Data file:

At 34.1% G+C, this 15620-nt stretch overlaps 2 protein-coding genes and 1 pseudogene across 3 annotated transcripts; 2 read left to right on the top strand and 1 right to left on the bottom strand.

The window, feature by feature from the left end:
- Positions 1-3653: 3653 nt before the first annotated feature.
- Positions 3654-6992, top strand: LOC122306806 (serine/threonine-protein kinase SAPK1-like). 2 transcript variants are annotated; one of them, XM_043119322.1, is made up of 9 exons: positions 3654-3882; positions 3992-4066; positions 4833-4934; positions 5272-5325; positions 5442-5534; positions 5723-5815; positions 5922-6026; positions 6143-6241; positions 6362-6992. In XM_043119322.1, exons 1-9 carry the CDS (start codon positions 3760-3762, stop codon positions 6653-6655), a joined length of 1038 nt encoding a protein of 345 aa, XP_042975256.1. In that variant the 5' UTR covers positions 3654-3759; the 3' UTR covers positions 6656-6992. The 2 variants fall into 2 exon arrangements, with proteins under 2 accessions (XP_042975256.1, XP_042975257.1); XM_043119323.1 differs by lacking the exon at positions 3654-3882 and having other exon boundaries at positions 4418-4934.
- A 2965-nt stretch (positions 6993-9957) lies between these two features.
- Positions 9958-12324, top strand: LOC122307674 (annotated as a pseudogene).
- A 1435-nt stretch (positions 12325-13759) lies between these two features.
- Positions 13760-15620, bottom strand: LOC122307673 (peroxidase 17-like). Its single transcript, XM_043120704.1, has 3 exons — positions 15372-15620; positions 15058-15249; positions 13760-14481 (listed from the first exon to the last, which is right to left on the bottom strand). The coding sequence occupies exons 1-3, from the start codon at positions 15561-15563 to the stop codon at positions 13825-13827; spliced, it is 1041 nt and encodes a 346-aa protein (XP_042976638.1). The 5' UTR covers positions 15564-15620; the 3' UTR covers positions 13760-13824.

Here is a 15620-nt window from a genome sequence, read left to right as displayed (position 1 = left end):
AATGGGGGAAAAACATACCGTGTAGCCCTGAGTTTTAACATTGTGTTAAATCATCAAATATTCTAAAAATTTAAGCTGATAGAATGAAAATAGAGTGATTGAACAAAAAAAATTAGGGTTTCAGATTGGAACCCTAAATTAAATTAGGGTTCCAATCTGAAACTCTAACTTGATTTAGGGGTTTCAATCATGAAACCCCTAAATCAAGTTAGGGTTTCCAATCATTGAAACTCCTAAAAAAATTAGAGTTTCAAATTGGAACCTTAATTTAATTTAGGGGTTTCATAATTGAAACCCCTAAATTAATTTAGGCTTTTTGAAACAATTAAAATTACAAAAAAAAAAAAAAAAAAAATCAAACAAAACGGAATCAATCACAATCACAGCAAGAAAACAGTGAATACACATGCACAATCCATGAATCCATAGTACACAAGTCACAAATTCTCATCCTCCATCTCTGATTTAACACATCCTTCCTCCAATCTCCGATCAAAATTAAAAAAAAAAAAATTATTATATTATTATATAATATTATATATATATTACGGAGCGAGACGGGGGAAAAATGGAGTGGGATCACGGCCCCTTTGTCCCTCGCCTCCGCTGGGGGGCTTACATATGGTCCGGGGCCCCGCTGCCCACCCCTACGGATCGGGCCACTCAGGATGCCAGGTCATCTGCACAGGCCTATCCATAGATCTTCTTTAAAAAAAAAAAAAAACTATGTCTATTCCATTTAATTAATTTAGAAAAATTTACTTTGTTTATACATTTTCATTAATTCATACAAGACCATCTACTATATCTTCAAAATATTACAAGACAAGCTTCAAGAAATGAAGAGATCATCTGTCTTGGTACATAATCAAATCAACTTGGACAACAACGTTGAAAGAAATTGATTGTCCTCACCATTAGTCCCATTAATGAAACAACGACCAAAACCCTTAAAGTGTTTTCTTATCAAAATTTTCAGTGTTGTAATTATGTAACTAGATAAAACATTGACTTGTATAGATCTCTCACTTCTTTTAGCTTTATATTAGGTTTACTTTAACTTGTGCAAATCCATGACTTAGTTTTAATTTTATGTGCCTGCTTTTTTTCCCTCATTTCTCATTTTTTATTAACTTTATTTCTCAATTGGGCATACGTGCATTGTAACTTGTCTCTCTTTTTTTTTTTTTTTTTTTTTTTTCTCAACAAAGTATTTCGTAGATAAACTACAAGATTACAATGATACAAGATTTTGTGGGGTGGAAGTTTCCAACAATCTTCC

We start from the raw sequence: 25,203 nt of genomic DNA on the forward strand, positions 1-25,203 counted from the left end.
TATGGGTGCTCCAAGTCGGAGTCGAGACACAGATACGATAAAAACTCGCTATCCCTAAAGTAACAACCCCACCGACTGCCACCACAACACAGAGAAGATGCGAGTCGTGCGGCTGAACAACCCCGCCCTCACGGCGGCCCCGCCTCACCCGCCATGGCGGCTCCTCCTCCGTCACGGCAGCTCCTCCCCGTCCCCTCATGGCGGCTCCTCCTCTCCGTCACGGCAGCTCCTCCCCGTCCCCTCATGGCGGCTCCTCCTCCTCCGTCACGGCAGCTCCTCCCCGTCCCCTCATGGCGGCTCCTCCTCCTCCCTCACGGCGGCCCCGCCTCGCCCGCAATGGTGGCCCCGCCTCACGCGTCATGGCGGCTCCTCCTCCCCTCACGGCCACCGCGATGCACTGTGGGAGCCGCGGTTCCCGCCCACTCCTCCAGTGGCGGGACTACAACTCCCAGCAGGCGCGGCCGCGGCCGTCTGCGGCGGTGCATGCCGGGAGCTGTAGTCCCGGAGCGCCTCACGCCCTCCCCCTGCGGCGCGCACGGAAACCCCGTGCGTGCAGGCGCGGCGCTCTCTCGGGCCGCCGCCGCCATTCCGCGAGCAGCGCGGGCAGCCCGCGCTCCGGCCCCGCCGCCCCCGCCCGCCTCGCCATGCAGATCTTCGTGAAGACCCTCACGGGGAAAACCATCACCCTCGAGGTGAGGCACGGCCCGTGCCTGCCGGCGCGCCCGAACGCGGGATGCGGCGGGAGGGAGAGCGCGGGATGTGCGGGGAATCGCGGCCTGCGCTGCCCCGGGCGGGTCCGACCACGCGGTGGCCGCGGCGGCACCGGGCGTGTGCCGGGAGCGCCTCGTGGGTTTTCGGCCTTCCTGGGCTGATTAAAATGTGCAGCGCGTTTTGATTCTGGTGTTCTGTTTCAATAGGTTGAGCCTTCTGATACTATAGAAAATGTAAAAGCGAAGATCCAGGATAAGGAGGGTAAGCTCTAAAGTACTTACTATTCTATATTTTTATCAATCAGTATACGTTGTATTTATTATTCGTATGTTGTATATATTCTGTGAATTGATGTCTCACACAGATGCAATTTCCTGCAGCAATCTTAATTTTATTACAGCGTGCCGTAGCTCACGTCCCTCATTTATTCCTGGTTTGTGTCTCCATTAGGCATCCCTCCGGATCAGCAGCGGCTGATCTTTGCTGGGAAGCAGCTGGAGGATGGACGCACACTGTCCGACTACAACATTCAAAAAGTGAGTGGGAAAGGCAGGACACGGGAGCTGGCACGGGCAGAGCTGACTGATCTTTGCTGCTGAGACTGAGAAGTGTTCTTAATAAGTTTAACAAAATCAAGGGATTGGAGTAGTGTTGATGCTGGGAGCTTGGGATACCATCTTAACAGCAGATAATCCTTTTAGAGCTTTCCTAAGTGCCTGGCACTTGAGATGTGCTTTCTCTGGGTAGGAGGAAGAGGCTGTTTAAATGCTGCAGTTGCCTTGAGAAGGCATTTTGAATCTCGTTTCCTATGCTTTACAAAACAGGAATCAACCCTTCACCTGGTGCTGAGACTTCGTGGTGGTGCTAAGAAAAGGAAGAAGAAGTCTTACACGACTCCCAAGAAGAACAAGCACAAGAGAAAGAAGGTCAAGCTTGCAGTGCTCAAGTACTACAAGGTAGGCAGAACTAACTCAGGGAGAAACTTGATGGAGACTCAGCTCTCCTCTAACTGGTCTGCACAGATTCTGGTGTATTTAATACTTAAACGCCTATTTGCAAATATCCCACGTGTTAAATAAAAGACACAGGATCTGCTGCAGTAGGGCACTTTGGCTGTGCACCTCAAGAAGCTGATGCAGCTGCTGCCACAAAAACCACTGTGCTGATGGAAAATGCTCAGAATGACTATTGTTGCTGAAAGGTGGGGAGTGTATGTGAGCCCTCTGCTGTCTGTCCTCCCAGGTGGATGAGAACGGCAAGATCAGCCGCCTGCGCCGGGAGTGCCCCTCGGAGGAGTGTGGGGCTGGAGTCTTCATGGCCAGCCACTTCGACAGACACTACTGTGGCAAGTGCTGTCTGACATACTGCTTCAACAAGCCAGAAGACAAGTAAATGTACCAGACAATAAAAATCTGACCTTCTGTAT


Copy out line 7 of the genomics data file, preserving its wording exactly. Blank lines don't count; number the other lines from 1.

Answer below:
- A 1435-nt stretch (positions 12325-13759) lies between these two features.